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What’s wrong with Disney? Synergy gone wild.

Although the volleys from both sides have decreased, this thing with “it’s a small world” is not over. It’s just the thin shell of a much larger egg. It has nothing to do with the personalities involved, their creative ability, nor their passion for the Disney product. No one is doubting any of that.

No. It has to do with a choice made by someone (or someones) in Disney parks management. A deliberate choice that has many of us worried.

John Nadleberg, who has recently set out with his own blog, summarizes excellently:

Disney is over cartooning their parks, they have been doing it for a while, and although it has been tolerated for one reason or another, it is often not appreciated at all. They are wrecking what were once theme parks with all kinds of entertainments by changing them to ones that have one single type of entertainment.

Movie people originally constructed Disneyland, and in a way, going to a Disney park is very much like going to a multiplex theater to see different types of movies, with each area within the park representing another type of film. This theater has a western, that theater has a horror film, the other theater has a drama or a comedy, and yet another has an animated feature. What they have been doing, and are continuing to do, is turn every single theater in that multiplex into being about animation, and they are doing so with very little artistic integrity. The shows they produce with this mindset are often very poor and poorly received. Shows, such as Soarin’ and Expedition Everest don’t follow this mindset and are their great recent successes.

Yet, they still keep dumping the cartoons in. They are not even paying attention to the negative reaction to the cartooned up attractions that they have already built; they just keep doing it, seemingly without any regard to anything other than their own egos or their marketing department. Is it any wonder that the fan base and the public (as expressed in the Los Angeles Times) are now becoming fully exasperated with them?

I disagree with Jon’s ultimate conclusion that as a division they are creatively bankrupt. But I think Jon’s warning that the big numbers Disney is seeing at its parks right now won’t last forever is dead on.

Something in the way the public gets their entertainment has changed over the last decade. I look at this article submitted for JPG magazine and wonder what it tells us. What is is driving people to get their entertainment at theme parks but to put their local amusement parks out of business due to lack of attendance?

Disney obviously has a theory on this that is, more than likely, coming all the way from the top. Bob Iger, CEO of the Walt Disney Company, has stated repeatedly that his theory is to identify ‘franchise’ properties and then maximize them. It’s all about synergy.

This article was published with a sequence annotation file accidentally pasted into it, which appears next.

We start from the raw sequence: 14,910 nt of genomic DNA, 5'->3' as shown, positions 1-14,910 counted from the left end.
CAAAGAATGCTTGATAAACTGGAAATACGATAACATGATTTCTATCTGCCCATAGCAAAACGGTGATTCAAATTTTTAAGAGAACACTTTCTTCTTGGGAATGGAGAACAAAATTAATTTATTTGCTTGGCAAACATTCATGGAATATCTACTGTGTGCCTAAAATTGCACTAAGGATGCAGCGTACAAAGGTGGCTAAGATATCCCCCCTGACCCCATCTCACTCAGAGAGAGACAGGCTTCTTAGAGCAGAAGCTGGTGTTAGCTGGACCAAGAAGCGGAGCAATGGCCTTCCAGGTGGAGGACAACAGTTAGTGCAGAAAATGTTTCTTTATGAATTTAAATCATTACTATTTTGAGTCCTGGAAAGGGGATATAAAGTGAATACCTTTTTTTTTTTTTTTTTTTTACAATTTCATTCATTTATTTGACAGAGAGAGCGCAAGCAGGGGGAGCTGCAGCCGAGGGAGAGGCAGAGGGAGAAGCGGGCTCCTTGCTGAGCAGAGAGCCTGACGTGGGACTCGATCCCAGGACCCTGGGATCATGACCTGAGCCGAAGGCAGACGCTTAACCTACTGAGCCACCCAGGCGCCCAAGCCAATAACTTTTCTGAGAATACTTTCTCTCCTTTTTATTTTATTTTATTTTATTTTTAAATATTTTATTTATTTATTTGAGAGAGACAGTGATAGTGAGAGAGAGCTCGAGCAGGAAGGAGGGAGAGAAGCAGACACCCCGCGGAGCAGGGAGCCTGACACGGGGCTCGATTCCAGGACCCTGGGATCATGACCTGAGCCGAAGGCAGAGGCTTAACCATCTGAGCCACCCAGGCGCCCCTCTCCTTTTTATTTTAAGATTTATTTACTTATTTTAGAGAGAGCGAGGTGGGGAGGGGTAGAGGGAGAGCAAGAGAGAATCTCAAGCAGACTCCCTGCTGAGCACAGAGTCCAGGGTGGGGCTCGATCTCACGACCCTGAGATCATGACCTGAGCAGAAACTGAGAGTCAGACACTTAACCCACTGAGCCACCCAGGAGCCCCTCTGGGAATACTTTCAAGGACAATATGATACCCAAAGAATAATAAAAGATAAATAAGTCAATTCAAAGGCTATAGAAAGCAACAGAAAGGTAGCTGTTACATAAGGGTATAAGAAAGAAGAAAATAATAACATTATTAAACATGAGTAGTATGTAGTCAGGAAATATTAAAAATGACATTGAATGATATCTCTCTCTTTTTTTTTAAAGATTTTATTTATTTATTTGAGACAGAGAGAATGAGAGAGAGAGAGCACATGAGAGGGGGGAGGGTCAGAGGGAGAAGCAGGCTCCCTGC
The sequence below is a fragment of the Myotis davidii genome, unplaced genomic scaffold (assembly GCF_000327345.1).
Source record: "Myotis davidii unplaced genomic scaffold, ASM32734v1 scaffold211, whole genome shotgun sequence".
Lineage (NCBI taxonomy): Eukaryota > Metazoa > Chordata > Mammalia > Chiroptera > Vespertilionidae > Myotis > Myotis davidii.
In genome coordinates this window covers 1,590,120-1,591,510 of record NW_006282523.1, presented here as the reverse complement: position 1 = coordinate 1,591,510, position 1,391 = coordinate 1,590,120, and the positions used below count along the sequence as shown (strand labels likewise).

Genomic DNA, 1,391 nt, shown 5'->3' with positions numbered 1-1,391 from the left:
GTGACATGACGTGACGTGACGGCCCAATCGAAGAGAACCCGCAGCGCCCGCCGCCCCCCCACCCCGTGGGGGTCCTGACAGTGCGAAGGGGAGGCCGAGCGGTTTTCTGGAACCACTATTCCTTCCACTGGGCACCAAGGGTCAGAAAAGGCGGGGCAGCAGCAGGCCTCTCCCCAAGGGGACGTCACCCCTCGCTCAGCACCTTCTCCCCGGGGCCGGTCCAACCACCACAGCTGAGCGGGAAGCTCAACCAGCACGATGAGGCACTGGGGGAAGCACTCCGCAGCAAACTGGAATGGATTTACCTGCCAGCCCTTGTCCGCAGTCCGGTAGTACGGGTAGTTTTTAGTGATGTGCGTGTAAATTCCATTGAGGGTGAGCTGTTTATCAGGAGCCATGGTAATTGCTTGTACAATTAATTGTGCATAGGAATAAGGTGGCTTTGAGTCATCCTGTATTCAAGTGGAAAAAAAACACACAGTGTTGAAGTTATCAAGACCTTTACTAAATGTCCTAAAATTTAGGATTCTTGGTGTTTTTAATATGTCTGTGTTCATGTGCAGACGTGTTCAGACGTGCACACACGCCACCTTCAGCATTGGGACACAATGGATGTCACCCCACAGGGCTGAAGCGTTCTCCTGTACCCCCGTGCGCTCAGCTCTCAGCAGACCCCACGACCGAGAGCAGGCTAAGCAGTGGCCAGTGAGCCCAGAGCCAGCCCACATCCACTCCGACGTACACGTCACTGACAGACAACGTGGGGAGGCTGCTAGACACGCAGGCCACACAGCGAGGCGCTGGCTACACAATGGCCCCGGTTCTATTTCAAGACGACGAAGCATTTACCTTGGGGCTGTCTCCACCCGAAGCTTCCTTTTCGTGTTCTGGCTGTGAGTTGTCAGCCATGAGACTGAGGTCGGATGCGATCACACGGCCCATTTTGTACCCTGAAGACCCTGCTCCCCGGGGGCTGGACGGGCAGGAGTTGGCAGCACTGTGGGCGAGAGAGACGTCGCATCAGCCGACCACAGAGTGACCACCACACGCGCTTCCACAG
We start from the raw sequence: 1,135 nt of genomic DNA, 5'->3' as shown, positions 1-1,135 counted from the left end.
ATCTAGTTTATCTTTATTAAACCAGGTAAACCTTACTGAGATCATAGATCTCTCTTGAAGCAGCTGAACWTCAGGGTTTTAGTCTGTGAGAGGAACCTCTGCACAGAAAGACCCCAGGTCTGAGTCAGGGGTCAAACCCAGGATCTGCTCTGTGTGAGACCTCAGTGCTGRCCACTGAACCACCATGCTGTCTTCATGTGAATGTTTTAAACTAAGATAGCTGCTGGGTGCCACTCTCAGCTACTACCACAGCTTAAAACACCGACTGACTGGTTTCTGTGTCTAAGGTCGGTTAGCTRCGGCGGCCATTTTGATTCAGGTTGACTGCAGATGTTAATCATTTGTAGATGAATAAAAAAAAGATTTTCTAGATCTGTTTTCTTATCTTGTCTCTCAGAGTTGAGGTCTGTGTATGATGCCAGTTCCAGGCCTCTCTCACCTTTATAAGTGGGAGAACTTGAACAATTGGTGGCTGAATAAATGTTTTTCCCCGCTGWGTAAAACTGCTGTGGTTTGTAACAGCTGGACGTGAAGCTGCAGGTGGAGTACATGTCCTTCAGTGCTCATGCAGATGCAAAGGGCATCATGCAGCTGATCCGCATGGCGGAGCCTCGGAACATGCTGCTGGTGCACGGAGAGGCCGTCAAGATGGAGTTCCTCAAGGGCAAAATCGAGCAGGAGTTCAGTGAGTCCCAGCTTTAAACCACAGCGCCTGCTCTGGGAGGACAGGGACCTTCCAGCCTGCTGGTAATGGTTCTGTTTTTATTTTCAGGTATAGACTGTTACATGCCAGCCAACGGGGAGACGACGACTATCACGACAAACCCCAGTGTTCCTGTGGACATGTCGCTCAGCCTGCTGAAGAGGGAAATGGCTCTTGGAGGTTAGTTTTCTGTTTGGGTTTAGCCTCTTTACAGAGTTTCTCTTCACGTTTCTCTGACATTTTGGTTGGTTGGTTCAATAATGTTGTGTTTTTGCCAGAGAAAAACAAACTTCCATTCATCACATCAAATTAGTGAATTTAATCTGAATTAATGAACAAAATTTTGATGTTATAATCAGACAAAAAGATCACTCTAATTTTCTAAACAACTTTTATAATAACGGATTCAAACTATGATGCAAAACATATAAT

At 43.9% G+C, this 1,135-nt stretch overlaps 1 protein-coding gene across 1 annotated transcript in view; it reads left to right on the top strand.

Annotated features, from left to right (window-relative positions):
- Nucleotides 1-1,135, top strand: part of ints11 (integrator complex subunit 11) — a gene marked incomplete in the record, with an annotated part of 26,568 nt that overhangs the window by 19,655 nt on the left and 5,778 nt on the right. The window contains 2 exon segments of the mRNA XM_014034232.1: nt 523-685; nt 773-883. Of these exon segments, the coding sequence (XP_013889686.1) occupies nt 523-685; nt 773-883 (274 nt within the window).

I’m generally in favor of synergy when it comes to nearly every facet of the Walt Disney Company. But there are some areas where a little synergy goes a long way. Disney characters on ESPN, for instance. ESPN The Weekend is a great merging of the two properties. But if suddenly Mickey Mouse was on every episode of Sports Center audiences would click away to Fox Sports (most of the anchors probably would too).

So when it comes down to it, our argument (those of us opposed to adding Disney characters or an America scene), is that “it’s a small world” is its own brand and, like with ESPN, when it comes to synergy a little goes a long way.

Check out this photo essay of “it’s a small world” put up yesterday by ZapperZ. The brand is so content rich, design specific, and layered. In fact, a few months before these photos were taken, Disney ratcheted up the bling, so to speak, layering in extra patterns, richness, and details. I don’t know if that was a restoration to it’s original look or an upgrade. But it is an example of how you plus a brand.

High School Musical has become a great franchise for Disney. We have High School Musical 2, High School Musical 3, Disney has officially announced that a fourth film is already in the works. We have High School Musical on Ice, on stage, sing-a-longs, music videos, and other product up the whazzoo. But what we don’t have, and what wouldn’t sell a lick, is Stitch, Belle, Woody, and the gang. That wouldn’t be a plus, it would be a huge distraction from the brand.

Woody and the Toy Story crew get their own musical on the Disney Cruise line and they get a new movie and a 3D treatment for all three versions. But they don’t fit within the brand that is “it’s a small world”. We’ve had enough of that type of mis-placed synergy. There may be the be a bump, but it’s unsustainable.

2 thoughts on “What’s wrong with Disney? Synergy gone wild.”

  1. I sincerely hope that they recant their decision and remove the Disney characters from It’s A Small World in Anaheim. I’m also afraid of what they might do to the Enchanted Tiki Room there. I heard they added Disney characters to the one in Orlando. Adding characters to that attraction would NOT be a subtle change. If they can commercialize a classic like It’s A Small World, I wouldn’t put it past them to wreck another of Walt’s creations.

  2. Disney has destroyed the whole point of It’s A Small World by commercializing it! They’ve gone way too far this time. Disney characters don’t belong in that ride, or in the Enchanted Tiki Room for that matter. Hopefully they won’t wreck that ride in Anaheim.

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